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At Adventist restaurants, meals are good for body and planet

By G. Jeffrey MacDonald
Religion News Service
RNS-VEGAN-CAFE b
G. Jeffrey MacDonald - RNS
Chef Matthew Blake tells a customer about a bread made without oils at The Ark in Lewiston, Maine. Seventh-day Aventists opened the vegan restaurant in a low-income neighborhood to promote healthy lifestyles.

LEWISTON, Maine On a main drag dotted with fast-food joints, a new church-run restaurant is breaking the mold: It offers vegan fare as a healthy alternative in a low-income neighborhood.

But for Seventh-day Adventists, who opened The Ark in a former Pizza Hut, the project is no first. Adventists established meatless restaurants as early as the late 19th century in a bid to encourage healthy living.

Now, after decades of lackluster interest, the tradition is being revived. Eager to rekindle urban ministries, Adventists are feeding growing numbers of city dwellers hungry for meals that are good for both the body and the planet.

“There’s greater interest in vegetarian eating and healthful living now than ever,” said David Trim, director of archives, statistics and research for the Seventh-day Adventist Church. “It’s an idea whose time has come.”

These days, Adventist initiatives are giving rise internationally to new vegan (no animal products) and vegetarian (including dairy but no meat) restaurants.

Adventists have opened vegetarian restaurants in New York City; Phnom Penh, Cambodia; Copenhagen, Denmark and Tampere, Finland, according to Trim’s records. Others have sprung up in recent years in cities as varied as San Francisco and Chattanooga, Tenn. More are in the works in countries from England to Brunei, a Muslim nation where Christian evangelism is banned but operating a restaurant is permitted.

For Adventists, who believe discipleship involves care for the body as well as the soul, meatless restaurants provide vehicles to bless the world. They also enable new friendships to take root as diners, wait staff and cooks share common passions. When making friends, being able to sell someone a tasty, inexpensive bean chili or share a hummus recipe doesn’t hurt.

“People are really tired of words,” said Matthew Blake, a Walmart forklift driver and volunteer chef at The Ark, where entrees cost less than $9. “If I can educate people to make lifestyle changes, lower their cholesterol and improve their wellness, they’re being healed. And so this is as close as you can really get to modeling the life of Christ – by healing.”

The Ark’s main purpose as a “center of influence” is to promote good health and the happiness that comes from feeling healthy, according to director Don Ball. Now open three days a week for lunch, The Ark will expand hours in January to offer midday meals six days a week and dinner two nights a week.

After lunch on weekdays, tables are routinely folded up and chairs reconfigured for free workshops on health-related topics such as therapeutic massage, hydrotherapy, smoking cessation and vegan cooking.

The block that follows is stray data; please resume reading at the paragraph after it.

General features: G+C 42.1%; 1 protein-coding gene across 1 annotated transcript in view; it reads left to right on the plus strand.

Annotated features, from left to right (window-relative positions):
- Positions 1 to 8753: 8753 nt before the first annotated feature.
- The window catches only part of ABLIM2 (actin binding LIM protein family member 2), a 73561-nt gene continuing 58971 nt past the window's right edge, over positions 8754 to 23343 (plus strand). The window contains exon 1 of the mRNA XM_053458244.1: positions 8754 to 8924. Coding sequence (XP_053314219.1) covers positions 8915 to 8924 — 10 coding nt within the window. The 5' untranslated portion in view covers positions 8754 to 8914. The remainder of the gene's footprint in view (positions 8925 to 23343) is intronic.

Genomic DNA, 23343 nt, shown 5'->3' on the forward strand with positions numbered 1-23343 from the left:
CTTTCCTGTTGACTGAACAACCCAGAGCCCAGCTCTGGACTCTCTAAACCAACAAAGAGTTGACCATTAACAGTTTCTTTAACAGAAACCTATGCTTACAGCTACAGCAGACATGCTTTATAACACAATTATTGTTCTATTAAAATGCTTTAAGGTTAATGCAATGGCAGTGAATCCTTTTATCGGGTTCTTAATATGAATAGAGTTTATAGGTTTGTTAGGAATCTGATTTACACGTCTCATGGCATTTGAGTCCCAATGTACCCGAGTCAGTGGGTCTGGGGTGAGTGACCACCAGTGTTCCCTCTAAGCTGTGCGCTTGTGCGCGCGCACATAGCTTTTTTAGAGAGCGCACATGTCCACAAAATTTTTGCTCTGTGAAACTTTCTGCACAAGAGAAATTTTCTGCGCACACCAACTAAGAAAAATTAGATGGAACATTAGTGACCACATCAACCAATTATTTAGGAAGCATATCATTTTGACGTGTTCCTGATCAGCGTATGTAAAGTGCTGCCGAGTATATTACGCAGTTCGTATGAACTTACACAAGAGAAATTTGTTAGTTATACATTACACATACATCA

Rethinking their choices

On a recent night, raw food chef Raphaelle Vatistas showed 20 attendees how to make desserts without dairy or refined sugar. Many are trying to address health problems, from diabetes to cancer, but some turn out for other reasons.

Eating meat taxes the environment more than a plant-based diet does, according to the Center for Science in the Public Interest. Methane from livestock and their manure does as much to accelerate global warming as 33 million cars, the center says. Livestock production also strains resources: 41 percent of irrigated U.S. farmland goes for livestock feed production, and 4,500 gallons of water are required to produce one quarter-pound of beef.

Some patrons of The Ark are rethinking how they relate to the natural world and other creatures – even if they aren’t signing on to Adventism, which encourages but does not require a meatless diet.

For Doreen St. Laurent of Lewiston, weekly meals at The Ark are part of a regimen to keep her cholesterol levels down. She finds the meatless diet helps her feel better and therefore be less stressed, more patient and friendlier toward others.

Through her vegan diet, she feels closer to nature, she said, and she’s cultivated practices to reflect that deeper connection. With “Earthing,” she keeps her bare feet still in the dirt or grass for an extended time. She does it while reading a book for about 30 minutes, even when temperatures outside drop to 40 degrees.

After lunch, worship

For those seeking spiritual connections, Adventists are glad to share about their faith, but only if restaurant customers ask about it. Familiar hymn tunes, such as “Be Thou My Vision” and “How Great Thou Art,” play softly without lyrics in the background as people eat lunch.

Outside of lunch hours, tables are sometimes cleared to make room for worship, Bible study or a prophecy seminar. But if all people do at The Ark is eat lunch, that’s quite all right.

“If they don’t become Christians, that’s fine,” Ball said. “We’re just here to love, to bring peace, to bring joy to the community. I mean, that’s what Jesus did.”

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